International Students Needing Asylum In The UK: An Overview
As of July 2022, it is illegal to claim asylum in the UK if you did not enter the country with authorisation. This change was introduced with the Nationality and Borders Act 2022.
As such, if you are in the UK on a valid Student visa, you should still be able to legally claim asylum. You may choose to claim asylum immediately upon arrival in the UK or once you have already started your studies. For example, if you become eligible for refugee status after already commencing with your studies then you may choose to claim asylum at a later date.
Additionally, a number of UK universities offer scholarships which are specifically for asylum seekers and refugees.
- International Students Needing Asylum In The UK: An Overview
- Am I Eligible to Apply For Asylum? Eligibility Criteria
- What is the Application Process for Seeking Asylum?
- Asylum Denied: How To Make an Appeal
- Applying for Asylum as an International Student
- The Rights of International Students Seeking Asylum in the UK
- Can My Family Join Me in the UK?
- Processing Times: How Long Will My Application Take?
- How Much Will My Application Cost?
- Other Ways To Remain In The UK as an International Student If you Cannot Go Back To Your Home Country
- How Our Immigration Solicitors Can Help You
- Frequently Asked Questions
Am I Eligible to Apply For Asylum? Eligibility Criteria
In order to be eligible to apply for asylum in the UK, you must be unable to safely reside in any area of your home country, due to the risk of persecution.
This persecution can be on numerous grounds, including race, religion, nationality, political stance, gender identity, and sexual orientation.
It must also be the case that the authorities in your home country were unable to offer you protection from this persecution.
Additionally, as of July 2022, you must have entered the UK lawfully in order to legally claim asylum in the UK. If you did not do so, your application is very unlikely to be successful.
As of 2023, the UK government is currently trying to enact a policy according to which individuals who enter the UK without authorisation are liable to be sent to Rwanda in order to have their asylum claims processed, although this policy is currently stalled in the UK courts.
Note that there are certain situations in which your application may still not be considered, even if you satisfy the above eligibility criteria. These exceptions are as follows:
- if you have already passed through a country which the UK designates as a safe country when entering the UK. A safe country is categorised by the UK government as a country of which you are not a citizen and which would neither harm you nor send you to a country where you are likely to be harmed
- If you are a citizen of the EU
If you have a credible connection to a safe third country in which you could also claim asylum
What is the Application Process for Seeking Asylum?
The first stage of the asylum application process is registering your case with an immigration officer. You may choose to seek asylum immediately upon arrival in the UK or at a later point, after your arrival.
Once you have registered your claim, you will have an initial ‘screening’. At this asylum screening interview, your name and nationality will be verified and you will be asked about your reasons for claiming asylum.
At your screening, you should try to provide the following documents:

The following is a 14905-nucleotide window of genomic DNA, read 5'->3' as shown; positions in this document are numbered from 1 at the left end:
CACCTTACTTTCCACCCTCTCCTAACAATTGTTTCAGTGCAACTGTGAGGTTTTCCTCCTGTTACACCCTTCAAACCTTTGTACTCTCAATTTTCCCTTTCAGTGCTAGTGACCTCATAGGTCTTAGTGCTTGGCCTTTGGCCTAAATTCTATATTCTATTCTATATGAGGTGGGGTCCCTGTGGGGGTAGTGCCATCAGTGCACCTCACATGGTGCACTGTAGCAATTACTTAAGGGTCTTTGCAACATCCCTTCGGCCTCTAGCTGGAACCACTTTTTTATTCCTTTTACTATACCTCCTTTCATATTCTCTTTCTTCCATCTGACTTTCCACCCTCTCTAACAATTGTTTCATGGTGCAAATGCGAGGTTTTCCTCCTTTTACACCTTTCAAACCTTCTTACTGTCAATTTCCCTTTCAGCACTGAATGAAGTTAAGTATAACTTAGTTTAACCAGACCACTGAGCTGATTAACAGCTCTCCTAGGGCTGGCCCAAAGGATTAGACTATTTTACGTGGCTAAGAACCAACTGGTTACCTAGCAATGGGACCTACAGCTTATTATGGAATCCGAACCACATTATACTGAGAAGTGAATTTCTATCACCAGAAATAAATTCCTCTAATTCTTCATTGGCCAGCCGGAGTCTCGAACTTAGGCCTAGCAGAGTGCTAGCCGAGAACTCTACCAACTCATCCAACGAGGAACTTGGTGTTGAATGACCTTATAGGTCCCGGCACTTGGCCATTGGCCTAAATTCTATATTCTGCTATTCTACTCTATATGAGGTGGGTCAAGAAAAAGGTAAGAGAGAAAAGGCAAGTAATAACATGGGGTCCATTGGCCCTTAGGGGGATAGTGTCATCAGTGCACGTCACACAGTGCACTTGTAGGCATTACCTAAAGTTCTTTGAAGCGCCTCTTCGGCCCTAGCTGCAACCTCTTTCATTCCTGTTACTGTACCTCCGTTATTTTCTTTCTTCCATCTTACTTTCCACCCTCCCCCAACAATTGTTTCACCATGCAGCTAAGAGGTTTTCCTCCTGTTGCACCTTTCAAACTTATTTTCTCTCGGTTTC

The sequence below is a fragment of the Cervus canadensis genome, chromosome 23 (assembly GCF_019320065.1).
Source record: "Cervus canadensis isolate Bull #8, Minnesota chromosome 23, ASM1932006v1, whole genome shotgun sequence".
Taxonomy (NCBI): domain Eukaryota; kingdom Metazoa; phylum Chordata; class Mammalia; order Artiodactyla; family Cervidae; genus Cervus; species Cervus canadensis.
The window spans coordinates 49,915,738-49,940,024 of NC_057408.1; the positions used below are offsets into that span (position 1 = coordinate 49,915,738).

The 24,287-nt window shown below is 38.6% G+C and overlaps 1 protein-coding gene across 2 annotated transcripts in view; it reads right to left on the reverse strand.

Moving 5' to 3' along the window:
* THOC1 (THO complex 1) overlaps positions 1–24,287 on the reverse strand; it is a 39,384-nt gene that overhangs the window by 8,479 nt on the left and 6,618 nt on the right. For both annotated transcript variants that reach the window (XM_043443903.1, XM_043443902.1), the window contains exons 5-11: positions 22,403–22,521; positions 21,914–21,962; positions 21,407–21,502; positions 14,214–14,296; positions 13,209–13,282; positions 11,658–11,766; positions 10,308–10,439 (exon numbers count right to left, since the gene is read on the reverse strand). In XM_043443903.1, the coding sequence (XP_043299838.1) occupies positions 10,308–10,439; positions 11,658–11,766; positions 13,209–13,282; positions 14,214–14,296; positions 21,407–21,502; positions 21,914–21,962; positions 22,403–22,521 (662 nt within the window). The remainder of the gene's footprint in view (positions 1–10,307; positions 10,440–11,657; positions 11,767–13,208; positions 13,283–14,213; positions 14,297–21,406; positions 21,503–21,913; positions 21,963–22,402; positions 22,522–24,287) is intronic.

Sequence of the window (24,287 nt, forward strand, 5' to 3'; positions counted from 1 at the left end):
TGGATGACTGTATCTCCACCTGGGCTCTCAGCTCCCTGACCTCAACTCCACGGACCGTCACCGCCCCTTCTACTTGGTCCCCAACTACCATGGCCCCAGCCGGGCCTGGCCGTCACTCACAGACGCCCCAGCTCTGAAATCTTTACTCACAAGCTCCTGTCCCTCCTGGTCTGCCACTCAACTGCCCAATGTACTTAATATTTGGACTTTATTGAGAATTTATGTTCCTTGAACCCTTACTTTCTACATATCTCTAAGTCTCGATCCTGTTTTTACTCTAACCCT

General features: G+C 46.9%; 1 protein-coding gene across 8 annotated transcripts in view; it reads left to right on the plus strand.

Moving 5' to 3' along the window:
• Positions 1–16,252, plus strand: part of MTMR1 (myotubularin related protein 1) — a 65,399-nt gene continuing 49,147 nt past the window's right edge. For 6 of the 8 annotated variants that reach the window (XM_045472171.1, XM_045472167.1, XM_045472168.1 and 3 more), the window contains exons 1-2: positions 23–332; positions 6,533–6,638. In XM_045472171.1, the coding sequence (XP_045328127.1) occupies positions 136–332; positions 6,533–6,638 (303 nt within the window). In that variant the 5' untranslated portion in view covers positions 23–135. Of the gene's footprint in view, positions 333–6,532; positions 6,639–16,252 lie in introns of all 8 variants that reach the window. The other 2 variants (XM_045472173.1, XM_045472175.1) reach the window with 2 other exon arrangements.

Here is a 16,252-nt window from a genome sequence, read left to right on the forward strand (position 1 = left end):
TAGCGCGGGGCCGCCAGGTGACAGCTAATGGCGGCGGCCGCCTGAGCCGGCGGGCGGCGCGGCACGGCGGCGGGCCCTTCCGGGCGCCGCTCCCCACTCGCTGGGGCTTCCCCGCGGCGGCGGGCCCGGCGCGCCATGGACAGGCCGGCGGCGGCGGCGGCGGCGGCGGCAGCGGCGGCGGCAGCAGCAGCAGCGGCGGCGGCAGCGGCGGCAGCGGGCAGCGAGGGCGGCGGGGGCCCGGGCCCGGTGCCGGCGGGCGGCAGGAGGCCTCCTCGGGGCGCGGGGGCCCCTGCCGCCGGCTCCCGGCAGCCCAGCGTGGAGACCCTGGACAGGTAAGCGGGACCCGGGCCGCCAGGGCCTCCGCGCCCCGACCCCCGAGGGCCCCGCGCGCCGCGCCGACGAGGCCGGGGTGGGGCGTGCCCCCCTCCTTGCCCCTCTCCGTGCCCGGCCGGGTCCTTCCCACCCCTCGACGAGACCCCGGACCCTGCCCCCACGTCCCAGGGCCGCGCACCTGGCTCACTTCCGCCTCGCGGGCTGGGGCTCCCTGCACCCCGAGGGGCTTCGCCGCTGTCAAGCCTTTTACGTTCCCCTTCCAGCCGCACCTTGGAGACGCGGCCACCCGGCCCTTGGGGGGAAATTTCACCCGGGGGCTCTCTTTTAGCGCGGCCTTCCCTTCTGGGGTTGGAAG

- Other travel documents
- Other ID documents, e.g. birth certificate, marriage certificate, school records
- Any other documents which might help your application
If you are already living in the UK, you will also need to provide proof of your UK address. If you are living in university accommodation, for instance, you could provide either a copy of your tenancy agreement or a bank statement which shows the address of your university housing.
After your screening, your case will be reviewed by the Home Office. You will also receive an asylum registration card (ARC). This card can be used to show your identity and to access health and education services.
You may also be called to a follow – up interview if the Home Office needs further information in order to make a decision on your case. This interview is a chance for you to provide additional information on the persecution you would face if you returned to your home country. If you are called to interview, you will ideally need to send the Home Office your birth certificate, passport, and national ID card (if applicable) before your interview takes place. You should make sure to send the original copies of these documents.
Finally, a decision will be made on your case.
Asylum Denied: How To Make an Appeal
If your asylum application is unsuccessful, you can appeal this decision. If you are appealing from within the UK, you will have 14 days in which to appeal (this goes up to 28 days if you are outside of the UK).
You can register your appeal online using the MyHMCTS service.
Applying for Asylum as an International Student
Whilst the basic asylum application process is the same for international students, in some cases your university may have resources to help you with your asylum application. To discover what particular resources your own university has, you should contact your university’s office for international students.
You will also need to keep your university up to date on any changes to your immigration status. For example, in most cases asylum seekers are charged international fees by universities, but individual universities may have different policies, and they can direct you accordingly. You may also wish to query the decision if your university categorises you as an international student.
Once you have received refugee status, you will be eligible for domestic fees.
The Rights of International Students Seeking Asylum in the UK
Generally speaking, you will be able to continue with your studies whilst waiting for your asylum decision. In some cases, however, a ‘no study’ condition may be attached to your case. If this happens, you should contact the Home Office, as it may have been an error.